When Fascists Rescued the Vatican

The papal system of  faith marketing has had a curiously long run as ruler of kings and kingdoms.  And from centuries of propaganda and ceaseless self-marketing the world is encouraged to think of the Vatican as the heart and soul of Christianity, and think of Italy as obediently submissive to any eccentricity that waifs through its doors.  But true history has recorded many flaws and deceits in the  corporate structure of the Vatican’s spiritual politicizing.  One of the many bizarre twists in the long Vatican epic began in 1870 when the Kingdom of Italy removed Roman Catholicism as state religion.

We must remember that for centuries the  papal system had reigned as the biggest landowner of the Italian peninsula with claims extending well into Europe.  Much of the land acquisition had begun in 752 with the clever forgery by Pope Stephens III of an alleged letter bearing “saint Peter’s” name.  The counterfeit letter had been fashioned to lure the superstitious Pepin, king  of the Franks, into driving the Lombards out of Italy. To quote from Time Frames and Taboo Data, “Trusting the  pope and the authenticity of Peter’s letter, Pepin was lured into giving the pope exarchate (jurisdiction) of Ravenna–the real foundation of temporal power for the papacy.  Flushed with success at his deception of Pepin, the pope then forged Acts of St. Sylvester whereby additional claims on Italy were made.”

Some twenty years later Pope Adrian I called upon Pepin’s son Charlemagne for protection when the Lombard king, Desiderius, attacked papal territory.  Charlemagne defeated Desiderius and in holy gratitude Pope Adrian presented Charlemagne with a document spoken of as “the Document of Constantine“–which Adrian had forged.  The paper was essentially a deed in which the first Christian emperor allegedly gave  most of Italy to the papacy.  Charlemagne, like his father before him, fell for the scheme, and Adrian’s handling of the shady deal made him a major actor in the Vatican’s great land grabs, for which he is honored as one of the “great” popes.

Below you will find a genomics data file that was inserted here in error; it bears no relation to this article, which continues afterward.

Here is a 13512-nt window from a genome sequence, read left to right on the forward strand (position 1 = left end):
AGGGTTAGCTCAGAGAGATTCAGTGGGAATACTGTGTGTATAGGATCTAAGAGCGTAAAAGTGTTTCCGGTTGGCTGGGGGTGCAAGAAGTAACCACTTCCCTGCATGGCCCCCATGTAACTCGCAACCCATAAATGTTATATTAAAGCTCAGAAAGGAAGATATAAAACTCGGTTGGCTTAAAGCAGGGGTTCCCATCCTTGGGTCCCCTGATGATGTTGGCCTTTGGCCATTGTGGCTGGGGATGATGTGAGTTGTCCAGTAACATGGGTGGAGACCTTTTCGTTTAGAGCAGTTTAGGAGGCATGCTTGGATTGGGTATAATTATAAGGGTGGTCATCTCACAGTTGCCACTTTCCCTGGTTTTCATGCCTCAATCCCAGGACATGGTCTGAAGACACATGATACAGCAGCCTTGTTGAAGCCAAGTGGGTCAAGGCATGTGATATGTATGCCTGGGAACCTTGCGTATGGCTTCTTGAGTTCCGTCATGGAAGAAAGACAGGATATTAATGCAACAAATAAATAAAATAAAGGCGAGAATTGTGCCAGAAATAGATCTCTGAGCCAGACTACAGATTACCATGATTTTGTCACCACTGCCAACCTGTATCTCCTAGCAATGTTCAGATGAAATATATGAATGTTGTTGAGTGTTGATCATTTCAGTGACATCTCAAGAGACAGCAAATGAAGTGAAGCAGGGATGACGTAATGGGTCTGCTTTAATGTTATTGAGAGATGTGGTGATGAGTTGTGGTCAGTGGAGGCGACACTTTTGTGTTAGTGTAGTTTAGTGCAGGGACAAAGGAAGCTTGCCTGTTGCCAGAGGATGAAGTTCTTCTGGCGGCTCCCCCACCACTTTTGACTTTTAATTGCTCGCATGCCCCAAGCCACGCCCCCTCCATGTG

Over the centuries the Vatican endured many ups and downs, all the while growing holier in its suffering.  But in 1848 the then-pope, Pius IX, had to flee Rome due to  public uprisings, and he took up exile in the Castle of Gaeta in the Kingdom of Two Sicilies.  But he was able to return to the Vatican two years later in April of 1850, although French troops remained in Rome until 1870 to maintain the status quo throughout Italy.

But then on September 10th 1870, with the French troops gone, Italy declared war on the Papal States, and on the 11th the Italian army began its slow advance toward Rome, reaching the Aurelian Walls on the 19th and placed Rome under a state of siege.  In October the populace of Rome and the surrounding Campagna, a large area of mainly uncultivated plain surrounding Rome, voted for  a union with the kingdom of Italy.  The pope refused to accept the demand, and consequently became the victim  of his own political game for the people simply did not want him.  The Kingdom of Italy removed Roman Catholicism as state religion.

The savior of the Vatican  power structure appeared in 1929, however, in the form of  Benito Mussolini (who had been baptized by a Catholic priest only two years before, 1927).  Then Hitler made his own peace deal with the Vatican in 1933, and Roman Catholicism was back again as state religion.  This is not so strange, for the Fascists and the pope had many common interests, ambitions and lust for worldly power.  The Fascists looked to be unstoppable in the 1930s, and should their  political and military power have gained world control the reward for the pope would be to preside as the religious head of the world. 

Alas for the poor popes, their claims of papal infallibility didn’t stand the test.

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